But this is precisely what neither traditional peer review nor Hypothes.is can or should be. Truth and expertise are relative things, and they’re not what peer review is for. Sure some basic fact checking and review of methodology is great but it’s very easy to build towers of nonsense from stones of truth. Peer review is about basic trust. It says what you’re about to read is by someone who’s looked at the literature, formulated a real problem and applied the right methods. It says: “the author is one of us”. It does not say: “what the author is saying is true”. In other words, it is about trust, not truth. But because it is also opaque, we never know if we can trust the reviewers. Wouldn’t it be nice if we could query the peer reviewers of a debunked paper and look at other papers they let through?
Having been at all three points of the academic peer review triangle – commissioned peer review, peer reviewed and been peer reviewed – I don’t have a lot of confidence in it. The anonymity is supposed to be good for the low-ranked, new scholar. And it probably is. (Although what are the chances editors won’t publish a star author no matter what the reviewers say about the paper?) But the quality of the reviewers fluctuates wildly. Many have their own agendas, complain about not being cited, disagree with conclusions instead of premises, don’t really know enough about the methodology, or simply misunderstand what the paper is about. When I’ve been asked to peer review something, I’ve always tried to avoid commenting on the conclusions. Just the premises. But having seen others’ reviews, I know that this is not always the case.
Opening the peer review to a wider population won’t remove the need to make judgments about veracity, it will simply add new ones. Now, we won’t have to just question the work itself but also its reviews and reviewers. That’s not a bad thing. Reviewing the reviewers is important. Which is why I like the “pseudonymous” rather than “anonymous” aspect of Hypothes.is. It is important that we can see which other works a reviewer has commented on and how, we can better judge her assessment of the work we’re looking at. We don’t need to know who she is, just what her track record is.
But I think the pseudonymity is only there for those who think they need it. One only needs to look at book reviews or other polemics in journals to see that many academics have no qualms about savaging their peers’ work in public. I certainly don’t, but I know many who do. It would be nice if there was a way to combine pseudonymity with declared authorship for the purposes of online reputation but it’s not essential. As long as there is a cryptographic signature that can be tracked, this should be enough.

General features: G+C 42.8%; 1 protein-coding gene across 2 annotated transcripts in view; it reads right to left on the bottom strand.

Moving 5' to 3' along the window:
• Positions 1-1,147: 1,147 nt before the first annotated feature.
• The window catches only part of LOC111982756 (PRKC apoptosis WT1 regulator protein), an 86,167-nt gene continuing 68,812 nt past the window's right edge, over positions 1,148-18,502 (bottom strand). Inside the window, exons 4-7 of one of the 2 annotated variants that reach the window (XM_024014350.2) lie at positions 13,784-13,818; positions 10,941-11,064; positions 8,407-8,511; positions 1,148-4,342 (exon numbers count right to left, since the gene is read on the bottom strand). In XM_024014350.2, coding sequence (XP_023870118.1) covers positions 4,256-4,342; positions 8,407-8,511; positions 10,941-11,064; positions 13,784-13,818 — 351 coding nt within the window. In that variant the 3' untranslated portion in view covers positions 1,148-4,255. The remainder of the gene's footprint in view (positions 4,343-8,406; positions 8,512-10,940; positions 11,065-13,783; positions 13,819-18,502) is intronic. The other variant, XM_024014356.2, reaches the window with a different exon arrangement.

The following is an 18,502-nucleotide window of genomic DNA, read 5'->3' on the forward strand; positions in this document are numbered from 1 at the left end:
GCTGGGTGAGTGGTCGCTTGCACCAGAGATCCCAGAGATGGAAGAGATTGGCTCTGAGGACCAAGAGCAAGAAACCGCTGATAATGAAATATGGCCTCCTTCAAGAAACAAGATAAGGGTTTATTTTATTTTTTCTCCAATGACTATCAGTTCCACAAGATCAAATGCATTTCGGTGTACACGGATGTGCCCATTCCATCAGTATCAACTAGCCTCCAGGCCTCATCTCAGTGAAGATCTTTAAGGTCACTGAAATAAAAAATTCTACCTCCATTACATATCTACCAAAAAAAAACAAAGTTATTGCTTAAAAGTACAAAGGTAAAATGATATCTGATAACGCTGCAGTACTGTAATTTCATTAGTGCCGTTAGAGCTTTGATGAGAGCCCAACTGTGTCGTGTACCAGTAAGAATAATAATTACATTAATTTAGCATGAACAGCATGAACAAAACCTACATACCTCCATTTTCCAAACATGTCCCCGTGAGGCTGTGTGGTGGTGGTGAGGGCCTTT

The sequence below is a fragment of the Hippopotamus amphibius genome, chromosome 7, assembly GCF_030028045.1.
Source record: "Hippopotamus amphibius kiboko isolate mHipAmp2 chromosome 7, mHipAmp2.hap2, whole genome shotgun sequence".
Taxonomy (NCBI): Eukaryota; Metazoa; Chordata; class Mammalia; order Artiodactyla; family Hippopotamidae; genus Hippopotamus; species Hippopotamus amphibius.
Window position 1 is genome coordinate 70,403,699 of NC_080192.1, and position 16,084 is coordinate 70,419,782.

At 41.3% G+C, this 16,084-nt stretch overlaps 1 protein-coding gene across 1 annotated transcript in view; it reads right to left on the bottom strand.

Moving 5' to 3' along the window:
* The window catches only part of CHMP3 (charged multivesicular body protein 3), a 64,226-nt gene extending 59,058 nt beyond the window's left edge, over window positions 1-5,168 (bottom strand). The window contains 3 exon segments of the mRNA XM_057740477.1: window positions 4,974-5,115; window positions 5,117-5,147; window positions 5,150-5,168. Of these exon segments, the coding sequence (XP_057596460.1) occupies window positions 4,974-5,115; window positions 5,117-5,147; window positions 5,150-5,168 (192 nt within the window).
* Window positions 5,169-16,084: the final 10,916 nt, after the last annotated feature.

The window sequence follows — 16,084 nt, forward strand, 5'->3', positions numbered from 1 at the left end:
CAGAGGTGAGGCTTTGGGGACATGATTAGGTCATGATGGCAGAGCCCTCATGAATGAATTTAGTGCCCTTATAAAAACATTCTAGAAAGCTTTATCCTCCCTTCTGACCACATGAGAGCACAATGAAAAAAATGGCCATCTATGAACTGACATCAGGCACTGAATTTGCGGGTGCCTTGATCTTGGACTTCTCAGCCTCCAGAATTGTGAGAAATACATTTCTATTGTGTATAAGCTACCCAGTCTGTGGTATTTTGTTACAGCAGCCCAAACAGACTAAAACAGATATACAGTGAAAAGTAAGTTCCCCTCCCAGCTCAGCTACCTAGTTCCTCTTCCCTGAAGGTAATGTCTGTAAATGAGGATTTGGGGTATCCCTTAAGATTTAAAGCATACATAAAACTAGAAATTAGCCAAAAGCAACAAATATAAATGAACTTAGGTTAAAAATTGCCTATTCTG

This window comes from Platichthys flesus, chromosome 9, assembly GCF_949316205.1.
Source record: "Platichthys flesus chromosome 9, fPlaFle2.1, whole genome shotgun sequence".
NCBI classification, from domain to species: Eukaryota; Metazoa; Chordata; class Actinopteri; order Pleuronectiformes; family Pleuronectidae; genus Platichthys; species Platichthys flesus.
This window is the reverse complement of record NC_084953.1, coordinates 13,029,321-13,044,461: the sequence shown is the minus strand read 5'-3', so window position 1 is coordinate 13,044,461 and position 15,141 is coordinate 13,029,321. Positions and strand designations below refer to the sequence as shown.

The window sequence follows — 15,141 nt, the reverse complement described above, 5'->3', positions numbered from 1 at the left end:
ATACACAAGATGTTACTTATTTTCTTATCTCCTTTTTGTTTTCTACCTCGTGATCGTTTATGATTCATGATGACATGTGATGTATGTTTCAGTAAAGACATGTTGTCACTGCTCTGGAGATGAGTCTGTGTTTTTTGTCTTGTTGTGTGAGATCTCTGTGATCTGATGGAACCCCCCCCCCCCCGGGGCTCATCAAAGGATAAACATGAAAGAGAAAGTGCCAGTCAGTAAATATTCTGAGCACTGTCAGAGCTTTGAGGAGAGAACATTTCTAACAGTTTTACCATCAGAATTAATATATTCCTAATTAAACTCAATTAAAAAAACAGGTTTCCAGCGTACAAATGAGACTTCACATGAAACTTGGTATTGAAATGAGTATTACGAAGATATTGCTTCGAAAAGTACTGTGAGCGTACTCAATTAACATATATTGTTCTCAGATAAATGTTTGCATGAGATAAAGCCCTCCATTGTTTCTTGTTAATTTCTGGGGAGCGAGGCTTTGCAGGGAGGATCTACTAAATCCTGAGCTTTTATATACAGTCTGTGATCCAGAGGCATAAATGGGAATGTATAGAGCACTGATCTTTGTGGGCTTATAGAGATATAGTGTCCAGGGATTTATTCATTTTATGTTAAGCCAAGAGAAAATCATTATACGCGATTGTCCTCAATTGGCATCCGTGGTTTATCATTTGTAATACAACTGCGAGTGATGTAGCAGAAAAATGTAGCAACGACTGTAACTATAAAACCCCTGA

So if Hypothes.is won’t help with the truth all that much, why am I that excited about it? And excited to the tune of $25? It is because I hope it will help free scholars and their output from the confines of journal and book publishing. It is easy to forget that the whole idea of the web was designed for academics to more easily share their ideas. Initially, it proved to be a bit too difficult for the majority but with the advent of blogging software, the sharing of information became within reach of even the most technophobic of scholars. But one thing was still missing. A way of getting credit for online academic labor. I’ve suggested this as the main obstacle to really freeing the academic world from the shackles of traditional modes of doing business.
I’m hopeful (with a fair amount of caution) that Hypothes.is could go even beyond that. There is really no reason why academics (scholars being institutionally supported for knowledge work) should be the only ones who can make reasonable contributions to knowledge. Or at least why they should do it in the traditional ways. Language Log is an example of a blog that has done serious academic work and there’s no reason why Mark Liberman’s Breakfast Experiment (TM) should not be getting the same recognition a formally published paper does. Research Blogging also collates lots of extremely important online work.
The key here is to not just democratize content sharing (the web has done that already) but to democratize and diversify reputation and trustworthiness. And to disrupt the monopoly academia has had on knowledge. The last of the principles of Hypothes.is is “Work with the best” which complements its sixth principle “Merit based”. But what Hypothes.is needs to do is find a way of bootstrapping merit and “being best”. In a sense, it needs to seed the reputation wheel with some of the traditional sources of reputation but with the aim of jetisonning these, as soon as possible (kind of like BitCoin). It also needs to recognize the ease with which reputation systems become corrupted or subverted by centralization.